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Are Minimum Wage Workers in WA, Nationally Really “Living in Poverty?”

Are minimum wage workers living in poverty?
(Photo by Justin Sullivan/Getty Images)

If you follow news with any regularity, you’ve heard the constant barrage of rhetoric from politicians about how Americans who make minimum wage are virtually living in poverty.  But the facts show that’s just not accurate!

Even President Obama has chimed in, according to Northwest news sources, he plans to call for a national raise in the wage to $10.10-per-hour, which would be nearly $3.00 more than where it is now. He is expected to raise that topic in his upcoming State of the Union Address.

According to extensive research from the Washington Policy Center released Wednesday of this week, here are some often overlooked facts about the minimum wage:

  • The Fair Labor Standards Act (FSLA) was first passed in 1938.  It was designed to protect workers from fluctuations in pay created by profitability of a business. Workers were often paid depending upon how much income the business generated.   The Act was passed to serve as a basic “safety-net” to ensure at least a reasonable minimum wage a worker could count on.  It was targeted towards unskilled, entry-level workers and not intended to provide wages to support an entire family.
  • 85% of minimum wager earners live with their parents or relative, live alone or have a working spouse.
  • Only 4% are single parents working full time.
  • 62% of minimum wage earners under the age of 25 are enrolled in school.

Many legislators and activists, including President Obama, have claimed thousands of families are struggling with a single-income minimum wage provider.  That also simply isn’t true:

  • Nationally, the average family income of a minimum-wage earner is $53,000 annually.
  • 94% of families who have an adult who works for minimum wage or less has a spouse who also works, making them a two-income household.
  • Nationally, in 8 out of ten families who have children, minimum wage income amounts to less than 20% of their household income.
  • Nationally, two-thirds of adults who are below the poverty line do not work at all.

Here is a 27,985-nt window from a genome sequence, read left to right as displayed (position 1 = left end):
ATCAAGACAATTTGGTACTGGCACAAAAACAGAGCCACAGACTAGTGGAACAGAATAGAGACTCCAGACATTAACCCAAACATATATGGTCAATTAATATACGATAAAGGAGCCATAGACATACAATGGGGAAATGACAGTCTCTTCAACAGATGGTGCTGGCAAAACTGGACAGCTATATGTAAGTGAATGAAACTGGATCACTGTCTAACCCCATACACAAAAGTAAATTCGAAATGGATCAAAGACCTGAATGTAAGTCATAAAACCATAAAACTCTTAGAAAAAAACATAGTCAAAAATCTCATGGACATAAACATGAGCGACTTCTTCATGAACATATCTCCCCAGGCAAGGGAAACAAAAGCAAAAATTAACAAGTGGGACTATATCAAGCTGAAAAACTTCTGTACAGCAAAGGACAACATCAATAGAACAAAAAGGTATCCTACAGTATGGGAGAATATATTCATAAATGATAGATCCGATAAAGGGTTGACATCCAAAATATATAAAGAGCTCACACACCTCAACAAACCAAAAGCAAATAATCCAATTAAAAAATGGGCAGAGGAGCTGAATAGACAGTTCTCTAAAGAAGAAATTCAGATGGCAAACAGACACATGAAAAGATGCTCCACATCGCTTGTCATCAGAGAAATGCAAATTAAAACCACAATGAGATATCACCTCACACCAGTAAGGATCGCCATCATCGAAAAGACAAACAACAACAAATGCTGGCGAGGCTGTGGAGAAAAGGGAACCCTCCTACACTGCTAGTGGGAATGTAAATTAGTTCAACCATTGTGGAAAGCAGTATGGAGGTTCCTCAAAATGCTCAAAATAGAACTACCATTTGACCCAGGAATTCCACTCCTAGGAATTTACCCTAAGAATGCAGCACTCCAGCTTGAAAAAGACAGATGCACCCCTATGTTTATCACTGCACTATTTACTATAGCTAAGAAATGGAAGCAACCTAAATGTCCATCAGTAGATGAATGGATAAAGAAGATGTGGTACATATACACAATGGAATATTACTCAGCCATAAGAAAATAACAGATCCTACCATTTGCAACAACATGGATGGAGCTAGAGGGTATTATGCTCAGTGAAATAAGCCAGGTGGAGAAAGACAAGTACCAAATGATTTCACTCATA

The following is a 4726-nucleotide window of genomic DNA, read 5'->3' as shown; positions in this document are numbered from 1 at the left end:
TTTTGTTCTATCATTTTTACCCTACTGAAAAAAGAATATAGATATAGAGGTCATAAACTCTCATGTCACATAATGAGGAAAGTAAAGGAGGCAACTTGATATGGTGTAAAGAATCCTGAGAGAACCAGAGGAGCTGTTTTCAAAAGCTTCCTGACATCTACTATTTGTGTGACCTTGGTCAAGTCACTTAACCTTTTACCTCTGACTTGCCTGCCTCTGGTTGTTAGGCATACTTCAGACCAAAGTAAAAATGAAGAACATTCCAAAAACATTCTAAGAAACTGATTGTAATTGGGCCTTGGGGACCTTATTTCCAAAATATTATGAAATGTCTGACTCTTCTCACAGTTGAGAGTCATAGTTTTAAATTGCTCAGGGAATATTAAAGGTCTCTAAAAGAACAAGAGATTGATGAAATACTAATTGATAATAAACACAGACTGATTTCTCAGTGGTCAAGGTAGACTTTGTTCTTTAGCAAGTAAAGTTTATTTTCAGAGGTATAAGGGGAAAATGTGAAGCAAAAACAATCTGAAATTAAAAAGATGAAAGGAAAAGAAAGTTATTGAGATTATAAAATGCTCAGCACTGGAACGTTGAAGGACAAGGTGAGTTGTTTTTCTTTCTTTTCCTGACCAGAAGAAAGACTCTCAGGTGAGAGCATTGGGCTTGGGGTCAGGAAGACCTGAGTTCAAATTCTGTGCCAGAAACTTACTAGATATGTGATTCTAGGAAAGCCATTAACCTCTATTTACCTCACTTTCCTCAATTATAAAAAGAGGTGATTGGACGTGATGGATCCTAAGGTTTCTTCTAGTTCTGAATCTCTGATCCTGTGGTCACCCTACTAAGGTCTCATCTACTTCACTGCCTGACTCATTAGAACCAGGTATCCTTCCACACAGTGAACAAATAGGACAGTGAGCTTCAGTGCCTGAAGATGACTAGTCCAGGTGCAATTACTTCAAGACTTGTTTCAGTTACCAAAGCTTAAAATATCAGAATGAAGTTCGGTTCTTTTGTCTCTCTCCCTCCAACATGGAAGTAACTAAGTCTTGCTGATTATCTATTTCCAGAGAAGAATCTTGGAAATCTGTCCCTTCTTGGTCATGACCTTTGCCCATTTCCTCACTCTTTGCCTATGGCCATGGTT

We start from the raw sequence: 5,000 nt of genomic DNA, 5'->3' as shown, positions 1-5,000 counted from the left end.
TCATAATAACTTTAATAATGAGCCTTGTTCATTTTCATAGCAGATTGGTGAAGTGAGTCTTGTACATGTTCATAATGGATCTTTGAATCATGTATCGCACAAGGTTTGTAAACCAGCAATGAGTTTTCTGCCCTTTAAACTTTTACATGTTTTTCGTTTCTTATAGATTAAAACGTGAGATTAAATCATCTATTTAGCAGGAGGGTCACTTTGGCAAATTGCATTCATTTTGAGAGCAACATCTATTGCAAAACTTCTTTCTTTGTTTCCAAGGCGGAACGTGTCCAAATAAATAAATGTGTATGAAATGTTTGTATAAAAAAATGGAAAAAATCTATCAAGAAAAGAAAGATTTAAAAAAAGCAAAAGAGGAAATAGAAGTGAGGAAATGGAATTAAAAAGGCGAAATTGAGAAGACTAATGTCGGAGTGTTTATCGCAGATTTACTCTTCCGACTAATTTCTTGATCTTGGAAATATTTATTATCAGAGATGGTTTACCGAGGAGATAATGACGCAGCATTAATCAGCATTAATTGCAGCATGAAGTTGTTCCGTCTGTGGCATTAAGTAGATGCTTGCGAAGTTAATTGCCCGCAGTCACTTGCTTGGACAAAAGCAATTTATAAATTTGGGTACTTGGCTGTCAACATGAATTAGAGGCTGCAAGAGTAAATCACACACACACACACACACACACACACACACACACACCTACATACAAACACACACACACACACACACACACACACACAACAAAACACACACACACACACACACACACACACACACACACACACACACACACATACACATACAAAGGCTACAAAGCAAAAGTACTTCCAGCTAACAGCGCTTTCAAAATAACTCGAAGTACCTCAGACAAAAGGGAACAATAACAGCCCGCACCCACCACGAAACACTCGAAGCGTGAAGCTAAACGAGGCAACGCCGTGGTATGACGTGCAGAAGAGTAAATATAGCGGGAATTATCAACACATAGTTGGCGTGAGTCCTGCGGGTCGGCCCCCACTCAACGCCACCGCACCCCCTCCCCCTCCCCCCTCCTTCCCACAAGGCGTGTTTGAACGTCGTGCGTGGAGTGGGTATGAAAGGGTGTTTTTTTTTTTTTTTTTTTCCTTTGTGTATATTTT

Many legislators, including Gov. Inslee, claim raising the minimum wage helps the economy.  But dozens of studies have shown that is NOT the case. Again from the WPC, just a few of those results:

“A study from Ball State University found there were 550,000 fewer part-time jobs as a result of the 40 percent increase in the federal minimum wage between July 2007-July 2009.

A study of New Jersey’s minimum wage increase found that the higher wage resulted in reduced employment. An earlier study by David Card and Alan Krueger claiming that the increase created jobs was found to be based on a significantly flawed dataset.

Economists from Miami and Trinity University found the 2007-2009 increase in the federal minimum wage reduced teen employment by 6.9 percent.

Labor policy researchers at Cornell University found a 10 percent increase in the minimum wage caused four times more employment loss for employees without a high school diploma.

What happens when the minimum wage is raised?  Especially for mid-range to smaller businesses, they cannot afford to hire more workers, even if they have the need.  According to WA state officials, if Seattle raises the minimum wage for some 600 city workers to $15.00 an hour, it will cost the city an additional $700,000 alone annually.  Mayor Ed Murray has pledged he would get the wage that high citywide by the end of his term.  Worse still,  many businesses would not be able to afford raises, and could ultimately end up laying off workers.  That’s why the previous studies listed here show raising minimum wage has actually decreased employment in the demographics it was intended to help.

 

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